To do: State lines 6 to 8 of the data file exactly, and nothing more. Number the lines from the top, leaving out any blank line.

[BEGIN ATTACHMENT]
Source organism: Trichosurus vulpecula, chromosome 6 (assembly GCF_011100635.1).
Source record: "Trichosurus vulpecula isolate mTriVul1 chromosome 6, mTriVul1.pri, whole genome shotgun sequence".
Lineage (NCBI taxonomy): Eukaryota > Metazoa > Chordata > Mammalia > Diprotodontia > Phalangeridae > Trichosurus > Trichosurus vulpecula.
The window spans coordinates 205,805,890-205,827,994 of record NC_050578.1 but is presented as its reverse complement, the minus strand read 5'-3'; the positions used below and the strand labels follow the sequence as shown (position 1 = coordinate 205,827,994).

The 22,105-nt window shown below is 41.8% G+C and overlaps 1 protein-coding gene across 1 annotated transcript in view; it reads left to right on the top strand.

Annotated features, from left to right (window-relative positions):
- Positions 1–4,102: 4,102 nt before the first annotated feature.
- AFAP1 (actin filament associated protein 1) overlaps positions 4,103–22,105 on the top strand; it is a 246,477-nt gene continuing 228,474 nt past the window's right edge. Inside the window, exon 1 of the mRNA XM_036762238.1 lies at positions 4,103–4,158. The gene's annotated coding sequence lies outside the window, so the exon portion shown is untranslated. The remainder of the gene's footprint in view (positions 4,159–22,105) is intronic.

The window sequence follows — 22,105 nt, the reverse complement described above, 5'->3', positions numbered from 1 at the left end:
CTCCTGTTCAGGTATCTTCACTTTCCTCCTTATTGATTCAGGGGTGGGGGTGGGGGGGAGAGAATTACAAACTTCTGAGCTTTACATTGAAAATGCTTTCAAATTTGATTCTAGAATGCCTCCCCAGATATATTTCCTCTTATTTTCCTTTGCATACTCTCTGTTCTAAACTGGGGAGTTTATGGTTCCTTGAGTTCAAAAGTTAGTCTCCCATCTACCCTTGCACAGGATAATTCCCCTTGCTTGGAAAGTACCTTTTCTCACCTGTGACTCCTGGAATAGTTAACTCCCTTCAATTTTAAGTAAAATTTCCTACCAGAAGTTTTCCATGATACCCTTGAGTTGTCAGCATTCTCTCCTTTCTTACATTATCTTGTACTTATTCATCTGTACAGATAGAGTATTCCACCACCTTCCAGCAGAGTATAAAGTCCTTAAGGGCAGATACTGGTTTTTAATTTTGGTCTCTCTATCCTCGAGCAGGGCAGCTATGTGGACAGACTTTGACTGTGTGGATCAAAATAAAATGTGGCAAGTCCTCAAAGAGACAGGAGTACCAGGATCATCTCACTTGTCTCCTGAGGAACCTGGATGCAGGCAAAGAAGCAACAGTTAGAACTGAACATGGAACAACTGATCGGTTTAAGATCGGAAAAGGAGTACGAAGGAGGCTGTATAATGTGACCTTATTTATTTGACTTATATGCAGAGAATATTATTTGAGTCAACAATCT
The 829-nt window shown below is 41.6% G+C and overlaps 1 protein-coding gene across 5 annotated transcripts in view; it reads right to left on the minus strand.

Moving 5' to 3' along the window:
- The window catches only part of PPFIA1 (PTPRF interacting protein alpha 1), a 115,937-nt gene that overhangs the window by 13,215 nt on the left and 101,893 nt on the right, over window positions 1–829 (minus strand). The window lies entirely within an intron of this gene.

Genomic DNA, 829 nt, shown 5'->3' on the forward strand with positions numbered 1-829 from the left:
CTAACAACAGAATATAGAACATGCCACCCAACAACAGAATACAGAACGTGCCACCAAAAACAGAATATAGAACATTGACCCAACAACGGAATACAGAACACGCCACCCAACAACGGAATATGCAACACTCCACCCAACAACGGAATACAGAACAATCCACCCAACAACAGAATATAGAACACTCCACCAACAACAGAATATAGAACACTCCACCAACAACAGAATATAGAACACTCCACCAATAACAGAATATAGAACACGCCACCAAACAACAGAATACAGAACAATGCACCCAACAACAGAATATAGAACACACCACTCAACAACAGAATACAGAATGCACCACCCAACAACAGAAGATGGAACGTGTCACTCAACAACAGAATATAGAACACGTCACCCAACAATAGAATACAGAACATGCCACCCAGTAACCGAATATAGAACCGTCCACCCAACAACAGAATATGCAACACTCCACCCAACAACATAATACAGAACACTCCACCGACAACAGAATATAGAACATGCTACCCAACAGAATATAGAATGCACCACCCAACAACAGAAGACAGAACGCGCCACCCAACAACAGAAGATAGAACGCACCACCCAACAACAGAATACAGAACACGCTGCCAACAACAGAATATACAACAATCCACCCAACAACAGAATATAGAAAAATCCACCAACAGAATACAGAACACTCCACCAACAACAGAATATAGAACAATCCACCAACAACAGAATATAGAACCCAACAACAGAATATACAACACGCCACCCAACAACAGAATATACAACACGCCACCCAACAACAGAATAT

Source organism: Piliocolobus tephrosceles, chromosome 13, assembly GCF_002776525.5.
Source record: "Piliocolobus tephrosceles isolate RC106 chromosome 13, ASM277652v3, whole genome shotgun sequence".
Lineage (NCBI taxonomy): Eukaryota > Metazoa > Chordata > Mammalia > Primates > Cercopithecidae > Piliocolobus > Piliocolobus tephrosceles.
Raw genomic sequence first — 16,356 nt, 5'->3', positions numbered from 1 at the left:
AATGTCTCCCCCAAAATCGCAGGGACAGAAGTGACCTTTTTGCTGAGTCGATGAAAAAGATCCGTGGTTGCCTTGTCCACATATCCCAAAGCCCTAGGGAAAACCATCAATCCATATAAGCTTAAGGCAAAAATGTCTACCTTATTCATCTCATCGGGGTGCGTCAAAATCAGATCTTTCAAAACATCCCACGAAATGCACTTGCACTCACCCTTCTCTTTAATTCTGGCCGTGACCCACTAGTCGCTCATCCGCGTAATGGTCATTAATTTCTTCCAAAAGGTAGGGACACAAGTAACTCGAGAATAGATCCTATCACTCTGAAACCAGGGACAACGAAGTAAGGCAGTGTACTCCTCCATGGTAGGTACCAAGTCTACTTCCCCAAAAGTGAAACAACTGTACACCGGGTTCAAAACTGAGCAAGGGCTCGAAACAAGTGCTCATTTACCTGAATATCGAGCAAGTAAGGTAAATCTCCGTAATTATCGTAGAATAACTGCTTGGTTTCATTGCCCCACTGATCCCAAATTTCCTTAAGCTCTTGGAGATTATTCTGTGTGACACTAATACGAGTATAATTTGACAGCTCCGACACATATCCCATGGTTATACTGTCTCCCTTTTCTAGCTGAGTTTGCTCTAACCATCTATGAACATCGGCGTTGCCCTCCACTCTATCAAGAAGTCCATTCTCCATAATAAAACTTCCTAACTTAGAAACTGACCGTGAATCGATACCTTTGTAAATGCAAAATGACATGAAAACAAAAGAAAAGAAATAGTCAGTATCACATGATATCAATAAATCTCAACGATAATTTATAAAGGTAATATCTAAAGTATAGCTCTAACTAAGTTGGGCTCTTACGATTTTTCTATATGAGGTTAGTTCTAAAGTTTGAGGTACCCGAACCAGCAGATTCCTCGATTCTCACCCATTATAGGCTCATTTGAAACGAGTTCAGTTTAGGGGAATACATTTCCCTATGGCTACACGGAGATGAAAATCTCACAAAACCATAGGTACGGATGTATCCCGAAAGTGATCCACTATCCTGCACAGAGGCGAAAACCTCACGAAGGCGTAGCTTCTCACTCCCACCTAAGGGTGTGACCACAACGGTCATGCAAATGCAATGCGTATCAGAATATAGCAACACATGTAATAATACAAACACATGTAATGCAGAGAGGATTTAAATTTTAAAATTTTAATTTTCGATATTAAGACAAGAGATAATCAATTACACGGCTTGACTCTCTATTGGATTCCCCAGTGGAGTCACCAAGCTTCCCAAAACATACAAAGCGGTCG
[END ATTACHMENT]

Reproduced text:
Annotated features, from left to right (window-relative positions):
- Positions 1–4,102: 4,102 nt before the first annotated feature.
- AFAP1 (actin filament associated protein 1) overlaps positions 4,103–22,105 on the top strand; it is a 246,477-nt gene continuing 228,474 nt past the window's right edge. Inside the window, exon 1 of the mRNA XM_036762238.1 lies at positions 4,103–4,158. The gene's annotated coding sequence lies outside the window, so the exon portion shown is untranslated. The remainder of the gene's footprint in view (positions 4,159–22,105) is intronic.